The bird usually lands almost at the same spot from whence he took off. He then walks stiff-legged in the direction of the nearby female, wings stretched vertically. Soon after, he begins peenting once again. A few minutes later, the poor bird—probably close to exhaustion — launches into yet another flight. Woodcock will display for up to an hour at dusk and dawn and even through the night if there is a full moon.

The male will mate with any female impressed with his display. However, there is a catch. He provides no help with nest-building or with brood rearing, but simply turns his attention to attracting other females. All of the woodcock’s various sounds can be heard by visiting To see and hear a great video of the aerial display, click on this link or go to YouTube and search for “American Woodcock Air Dance”.

A mockup of the flight display of the American Woodcock (National Park Service)

Where to find them

American woodcock are birds of habitats that are in transition, such as abandoned farmlands reverting to forest. They also frequent second-growth forest edges and low, damp, brushy fields. One place to see them is the Trent Wildlife Sanctuary on University Road, often quite close to the parking lot. Listen carefully for the peenting sound. Other locations worth trying include the Camp Kawartha Environment Centre on Pioneer Road, the Harold Town Conservation Area on the Old Norwood Road, and the Lakefield Sewage Lagoons on County Road 33. If you go to and click on Explore, you can find numerous other locations, as well.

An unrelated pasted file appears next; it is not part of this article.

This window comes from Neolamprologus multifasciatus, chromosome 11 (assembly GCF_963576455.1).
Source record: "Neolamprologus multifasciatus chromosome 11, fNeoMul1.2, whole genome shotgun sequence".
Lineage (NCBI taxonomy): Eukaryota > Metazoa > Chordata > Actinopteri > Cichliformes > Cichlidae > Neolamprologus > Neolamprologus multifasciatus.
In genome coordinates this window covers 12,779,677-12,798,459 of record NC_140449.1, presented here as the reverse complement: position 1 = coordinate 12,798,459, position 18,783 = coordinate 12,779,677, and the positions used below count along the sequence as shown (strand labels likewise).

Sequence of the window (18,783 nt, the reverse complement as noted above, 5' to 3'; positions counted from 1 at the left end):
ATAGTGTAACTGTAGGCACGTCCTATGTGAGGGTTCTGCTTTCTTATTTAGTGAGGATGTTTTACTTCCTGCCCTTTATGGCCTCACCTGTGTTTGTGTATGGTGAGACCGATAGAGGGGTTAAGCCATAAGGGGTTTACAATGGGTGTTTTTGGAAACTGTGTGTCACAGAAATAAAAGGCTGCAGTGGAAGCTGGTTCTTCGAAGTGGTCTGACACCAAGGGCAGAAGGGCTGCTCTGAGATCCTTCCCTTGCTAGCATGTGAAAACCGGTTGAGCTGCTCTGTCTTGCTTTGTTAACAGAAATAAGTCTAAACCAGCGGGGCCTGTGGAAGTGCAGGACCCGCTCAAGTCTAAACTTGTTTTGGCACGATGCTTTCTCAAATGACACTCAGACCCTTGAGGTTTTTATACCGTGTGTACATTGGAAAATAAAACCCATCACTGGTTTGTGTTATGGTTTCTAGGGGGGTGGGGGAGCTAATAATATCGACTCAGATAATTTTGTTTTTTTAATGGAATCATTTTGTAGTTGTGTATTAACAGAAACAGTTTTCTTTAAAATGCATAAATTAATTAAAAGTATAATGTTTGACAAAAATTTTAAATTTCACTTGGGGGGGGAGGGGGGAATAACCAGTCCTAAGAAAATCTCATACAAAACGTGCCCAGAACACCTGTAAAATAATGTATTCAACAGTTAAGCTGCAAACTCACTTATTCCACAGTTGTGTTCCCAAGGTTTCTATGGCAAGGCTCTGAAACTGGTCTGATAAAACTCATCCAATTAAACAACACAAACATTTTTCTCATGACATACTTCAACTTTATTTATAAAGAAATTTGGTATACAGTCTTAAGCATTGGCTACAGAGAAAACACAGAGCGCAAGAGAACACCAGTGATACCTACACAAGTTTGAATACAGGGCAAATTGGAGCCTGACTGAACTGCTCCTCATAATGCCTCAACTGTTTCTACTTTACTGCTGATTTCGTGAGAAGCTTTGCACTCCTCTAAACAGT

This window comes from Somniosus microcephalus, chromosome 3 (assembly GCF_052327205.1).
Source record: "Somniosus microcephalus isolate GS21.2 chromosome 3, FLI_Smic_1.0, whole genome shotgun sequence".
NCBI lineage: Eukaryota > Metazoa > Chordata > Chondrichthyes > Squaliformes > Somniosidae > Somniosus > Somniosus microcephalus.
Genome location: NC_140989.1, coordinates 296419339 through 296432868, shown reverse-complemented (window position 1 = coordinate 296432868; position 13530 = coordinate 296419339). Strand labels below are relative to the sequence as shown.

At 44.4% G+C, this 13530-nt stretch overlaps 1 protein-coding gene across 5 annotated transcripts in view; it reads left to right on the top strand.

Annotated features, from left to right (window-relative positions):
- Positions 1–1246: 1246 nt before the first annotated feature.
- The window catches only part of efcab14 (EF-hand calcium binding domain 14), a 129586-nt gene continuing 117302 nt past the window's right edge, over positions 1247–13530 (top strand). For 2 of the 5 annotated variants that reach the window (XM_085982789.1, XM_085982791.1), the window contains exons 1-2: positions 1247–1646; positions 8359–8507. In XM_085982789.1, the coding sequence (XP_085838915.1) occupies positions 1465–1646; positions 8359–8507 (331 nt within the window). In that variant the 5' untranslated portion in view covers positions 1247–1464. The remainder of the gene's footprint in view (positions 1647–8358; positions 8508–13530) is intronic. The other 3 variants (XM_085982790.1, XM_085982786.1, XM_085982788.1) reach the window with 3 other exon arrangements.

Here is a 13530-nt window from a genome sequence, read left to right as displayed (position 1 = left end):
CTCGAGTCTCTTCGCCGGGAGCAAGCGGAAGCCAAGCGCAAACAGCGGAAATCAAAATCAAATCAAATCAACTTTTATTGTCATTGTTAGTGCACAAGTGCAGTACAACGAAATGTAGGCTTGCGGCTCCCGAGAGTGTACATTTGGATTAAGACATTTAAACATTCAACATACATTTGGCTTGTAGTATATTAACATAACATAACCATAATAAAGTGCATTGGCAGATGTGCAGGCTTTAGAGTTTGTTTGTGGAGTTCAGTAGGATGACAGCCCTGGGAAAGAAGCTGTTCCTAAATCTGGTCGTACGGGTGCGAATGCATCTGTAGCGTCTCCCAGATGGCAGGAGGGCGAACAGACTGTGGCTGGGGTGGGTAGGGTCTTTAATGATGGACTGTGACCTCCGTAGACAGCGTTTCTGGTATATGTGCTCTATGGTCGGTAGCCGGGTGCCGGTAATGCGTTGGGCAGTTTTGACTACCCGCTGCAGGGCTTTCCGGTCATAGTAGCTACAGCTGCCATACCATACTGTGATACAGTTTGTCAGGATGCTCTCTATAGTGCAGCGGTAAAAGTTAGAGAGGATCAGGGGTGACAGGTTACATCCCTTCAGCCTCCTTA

Because the darkening sky makes it difficult to actually see the woodcock in flight, try to face west. In this way, the bird will stand out against the lighter western sky. After it takes flight, you can move a little closer to the take-off point. By remaining quiet and staying low, it is often possible to end up close to the bird when it lands.  

Woodcock also garner attention in the fall because they are one of the few shorebirds that is hunted for sport. They often flush right from under your feet and fly at “jet-propelled speeds on a corkscrew trajectory” as local outdoor writer Jack Davis once wrote.

So, what is the value of this odd bird? For the nature enthusiast, the woodcock’s amazing behaviours prompt fascination and sheer aesthetic enjoyment; for the more scientifically-inclined, the bird’s many adaptations exemplify the power and wonder of evolution; and for hunters, the bird represents not only a delicious meal but also the pleasure of being out on a crisp autumn day and shooting such a challenging target.

This multiplicity of values is true about nature as a whole. As Yale scholar and environmentalist Stephen Kellert writes, “when viewed from any single value, the woodcock (or any other species) can be easily marginalized and rendered irrelevant… Yet, when seen in a broader spectrum of relationships…this bird becomes another portal for deepening our sense of selfhood and membership in a broader community, enriching both our personal and collective lives.”

Bio-blitz and Nature Challenge 2024

On April 26 and 27, the City of Peterborough is once again hosting a community bio-blitz to record the diversity and abundance of local wildlife in Ecology Park and nearby Beavermead and Farmcrest Parks. Anyone can participate. Meet at Ecology Park from 11 a.m. to 3 p.m. to help identify local wildlife with the help of members of the Peterborough Field Naturalists. Guided nature walks and children’s activities are planned. To assist with recording observations, the iNaturalist app will be used to upload species sightings to a unique Peterborough project event page. Before arriving, download the app to your mobile device.  

The bio-blitz is part of the four-day City Nature Challenge which takes place from Friday, April 26 to Monday, April 29 and is open to all city residents. Sightings from anywhere in the city are welcome but most be recorded on iNaturalist. This is a global competition of nature sightings in communities from around the world. For more information, go to

Drew Monkman

I am a retired teacher, naturalist and writer with a love for all aspects of the natural world, especially as they relate to seasonal change.